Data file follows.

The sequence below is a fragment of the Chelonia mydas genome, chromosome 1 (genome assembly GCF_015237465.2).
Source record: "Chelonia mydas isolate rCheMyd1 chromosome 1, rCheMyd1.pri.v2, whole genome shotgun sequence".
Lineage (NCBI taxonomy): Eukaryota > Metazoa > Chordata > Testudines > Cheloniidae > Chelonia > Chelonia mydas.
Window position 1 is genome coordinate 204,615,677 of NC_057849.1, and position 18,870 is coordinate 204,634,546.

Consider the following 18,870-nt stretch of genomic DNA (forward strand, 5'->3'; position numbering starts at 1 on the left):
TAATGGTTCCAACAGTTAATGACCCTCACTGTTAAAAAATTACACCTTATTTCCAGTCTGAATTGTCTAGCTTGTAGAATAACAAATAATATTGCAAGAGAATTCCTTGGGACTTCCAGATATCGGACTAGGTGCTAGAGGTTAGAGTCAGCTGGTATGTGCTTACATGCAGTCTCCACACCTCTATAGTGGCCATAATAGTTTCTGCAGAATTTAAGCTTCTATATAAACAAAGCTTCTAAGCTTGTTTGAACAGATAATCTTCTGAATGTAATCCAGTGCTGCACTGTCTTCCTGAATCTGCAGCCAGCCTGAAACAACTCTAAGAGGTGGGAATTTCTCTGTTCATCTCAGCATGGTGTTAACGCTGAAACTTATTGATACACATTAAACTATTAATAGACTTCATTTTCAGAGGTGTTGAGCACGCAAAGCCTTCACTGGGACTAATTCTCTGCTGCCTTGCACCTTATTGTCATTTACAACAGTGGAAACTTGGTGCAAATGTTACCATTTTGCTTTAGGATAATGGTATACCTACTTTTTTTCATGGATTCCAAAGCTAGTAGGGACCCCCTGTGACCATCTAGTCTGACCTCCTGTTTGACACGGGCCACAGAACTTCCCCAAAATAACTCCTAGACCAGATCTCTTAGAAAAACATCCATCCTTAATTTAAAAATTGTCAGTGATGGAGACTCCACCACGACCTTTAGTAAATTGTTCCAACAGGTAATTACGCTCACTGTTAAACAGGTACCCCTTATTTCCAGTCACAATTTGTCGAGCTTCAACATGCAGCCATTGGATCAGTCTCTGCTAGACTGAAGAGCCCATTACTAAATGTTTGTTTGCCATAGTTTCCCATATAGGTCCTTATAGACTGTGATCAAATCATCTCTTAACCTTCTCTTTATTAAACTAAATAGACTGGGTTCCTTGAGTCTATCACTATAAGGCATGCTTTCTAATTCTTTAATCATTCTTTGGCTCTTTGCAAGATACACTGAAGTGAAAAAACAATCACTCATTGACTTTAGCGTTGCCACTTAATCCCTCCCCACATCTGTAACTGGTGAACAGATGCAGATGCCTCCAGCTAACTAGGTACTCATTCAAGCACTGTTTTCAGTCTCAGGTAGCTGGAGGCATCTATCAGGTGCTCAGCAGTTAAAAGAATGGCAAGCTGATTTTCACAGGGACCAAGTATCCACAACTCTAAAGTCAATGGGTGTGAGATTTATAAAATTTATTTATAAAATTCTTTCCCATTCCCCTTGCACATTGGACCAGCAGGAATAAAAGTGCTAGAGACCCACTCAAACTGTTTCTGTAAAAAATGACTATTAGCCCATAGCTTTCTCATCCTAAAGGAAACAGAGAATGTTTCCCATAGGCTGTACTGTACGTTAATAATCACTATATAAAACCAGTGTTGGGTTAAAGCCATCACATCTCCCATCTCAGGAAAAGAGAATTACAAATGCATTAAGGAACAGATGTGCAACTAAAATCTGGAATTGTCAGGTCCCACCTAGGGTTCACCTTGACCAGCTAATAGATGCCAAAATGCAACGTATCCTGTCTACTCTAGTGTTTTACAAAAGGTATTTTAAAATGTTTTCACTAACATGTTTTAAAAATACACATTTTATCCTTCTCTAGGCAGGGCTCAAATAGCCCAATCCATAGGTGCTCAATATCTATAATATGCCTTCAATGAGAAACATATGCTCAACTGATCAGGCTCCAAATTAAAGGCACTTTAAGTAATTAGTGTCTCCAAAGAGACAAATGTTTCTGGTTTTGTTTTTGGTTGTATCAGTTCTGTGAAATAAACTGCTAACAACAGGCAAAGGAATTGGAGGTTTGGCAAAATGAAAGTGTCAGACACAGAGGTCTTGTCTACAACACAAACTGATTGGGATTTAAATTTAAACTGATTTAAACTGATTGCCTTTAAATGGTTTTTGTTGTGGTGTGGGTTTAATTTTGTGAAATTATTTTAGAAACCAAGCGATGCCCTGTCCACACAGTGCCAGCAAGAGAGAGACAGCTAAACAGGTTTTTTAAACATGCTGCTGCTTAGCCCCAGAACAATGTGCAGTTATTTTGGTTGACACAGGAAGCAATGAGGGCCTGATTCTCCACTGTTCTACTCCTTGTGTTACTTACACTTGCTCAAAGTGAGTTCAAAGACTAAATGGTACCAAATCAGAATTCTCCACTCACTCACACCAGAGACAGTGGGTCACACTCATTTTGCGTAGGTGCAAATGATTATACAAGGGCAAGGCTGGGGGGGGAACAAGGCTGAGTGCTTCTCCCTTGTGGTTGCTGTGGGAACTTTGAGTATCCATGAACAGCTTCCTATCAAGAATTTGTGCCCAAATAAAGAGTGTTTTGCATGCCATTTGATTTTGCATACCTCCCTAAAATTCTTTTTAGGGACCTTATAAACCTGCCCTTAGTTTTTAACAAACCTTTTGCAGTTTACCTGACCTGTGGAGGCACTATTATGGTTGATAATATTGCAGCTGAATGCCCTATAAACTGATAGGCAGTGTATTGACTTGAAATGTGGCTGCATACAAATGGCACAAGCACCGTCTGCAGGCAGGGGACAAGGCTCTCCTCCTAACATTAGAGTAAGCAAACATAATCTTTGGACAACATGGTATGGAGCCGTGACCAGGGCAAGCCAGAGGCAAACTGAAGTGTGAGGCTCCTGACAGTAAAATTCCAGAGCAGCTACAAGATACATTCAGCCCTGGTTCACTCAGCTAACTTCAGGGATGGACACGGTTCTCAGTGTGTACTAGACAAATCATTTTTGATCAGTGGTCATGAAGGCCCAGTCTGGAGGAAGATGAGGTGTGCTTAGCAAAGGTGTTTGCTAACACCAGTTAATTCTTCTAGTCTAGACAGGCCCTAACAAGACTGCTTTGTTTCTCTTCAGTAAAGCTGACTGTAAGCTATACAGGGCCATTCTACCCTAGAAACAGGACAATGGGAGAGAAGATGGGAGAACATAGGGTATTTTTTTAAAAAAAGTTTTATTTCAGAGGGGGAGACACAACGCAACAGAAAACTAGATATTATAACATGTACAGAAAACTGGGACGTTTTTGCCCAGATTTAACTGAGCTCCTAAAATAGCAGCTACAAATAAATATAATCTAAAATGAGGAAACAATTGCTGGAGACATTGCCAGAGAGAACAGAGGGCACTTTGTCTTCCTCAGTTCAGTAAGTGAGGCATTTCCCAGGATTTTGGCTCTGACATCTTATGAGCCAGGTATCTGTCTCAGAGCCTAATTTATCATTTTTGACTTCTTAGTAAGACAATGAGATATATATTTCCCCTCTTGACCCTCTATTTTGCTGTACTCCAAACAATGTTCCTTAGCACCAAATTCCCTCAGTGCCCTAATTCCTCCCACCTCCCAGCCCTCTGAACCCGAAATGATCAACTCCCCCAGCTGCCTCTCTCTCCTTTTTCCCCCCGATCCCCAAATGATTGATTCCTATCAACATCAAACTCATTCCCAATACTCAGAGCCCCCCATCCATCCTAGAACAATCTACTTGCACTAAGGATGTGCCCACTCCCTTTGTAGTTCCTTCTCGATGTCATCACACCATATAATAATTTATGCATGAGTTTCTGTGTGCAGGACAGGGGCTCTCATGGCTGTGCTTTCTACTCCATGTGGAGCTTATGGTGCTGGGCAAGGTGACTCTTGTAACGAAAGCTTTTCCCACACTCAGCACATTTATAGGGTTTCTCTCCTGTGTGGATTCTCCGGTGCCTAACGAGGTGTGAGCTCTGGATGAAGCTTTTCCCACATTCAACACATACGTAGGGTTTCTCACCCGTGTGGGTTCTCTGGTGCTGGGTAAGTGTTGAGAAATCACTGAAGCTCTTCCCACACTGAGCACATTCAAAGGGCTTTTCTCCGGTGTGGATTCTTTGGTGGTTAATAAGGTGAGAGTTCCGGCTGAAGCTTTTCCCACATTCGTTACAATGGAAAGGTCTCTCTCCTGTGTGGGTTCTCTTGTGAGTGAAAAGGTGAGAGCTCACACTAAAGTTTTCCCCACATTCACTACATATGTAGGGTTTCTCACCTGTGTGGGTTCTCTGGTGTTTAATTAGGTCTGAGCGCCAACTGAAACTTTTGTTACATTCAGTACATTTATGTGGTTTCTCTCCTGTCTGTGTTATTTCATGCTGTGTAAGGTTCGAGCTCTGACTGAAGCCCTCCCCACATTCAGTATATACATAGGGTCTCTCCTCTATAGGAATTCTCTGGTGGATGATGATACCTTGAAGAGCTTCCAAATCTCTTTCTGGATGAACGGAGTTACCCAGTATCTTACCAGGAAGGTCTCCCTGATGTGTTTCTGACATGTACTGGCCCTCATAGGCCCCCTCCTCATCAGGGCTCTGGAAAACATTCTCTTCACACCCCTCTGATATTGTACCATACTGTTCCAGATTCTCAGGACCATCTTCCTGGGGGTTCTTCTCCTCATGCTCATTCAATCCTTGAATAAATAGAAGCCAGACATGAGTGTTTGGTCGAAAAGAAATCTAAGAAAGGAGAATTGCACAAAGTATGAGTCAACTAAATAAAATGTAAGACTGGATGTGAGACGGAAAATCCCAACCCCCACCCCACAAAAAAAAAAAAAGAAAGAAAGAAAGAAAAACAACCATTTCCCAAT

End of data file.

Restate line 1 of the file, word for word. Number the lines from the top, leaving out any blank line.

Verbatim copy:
The sequence below is a fragment of the Chelonia mydas genome, chromosome 1 (genome assembly GCF_015237465.2).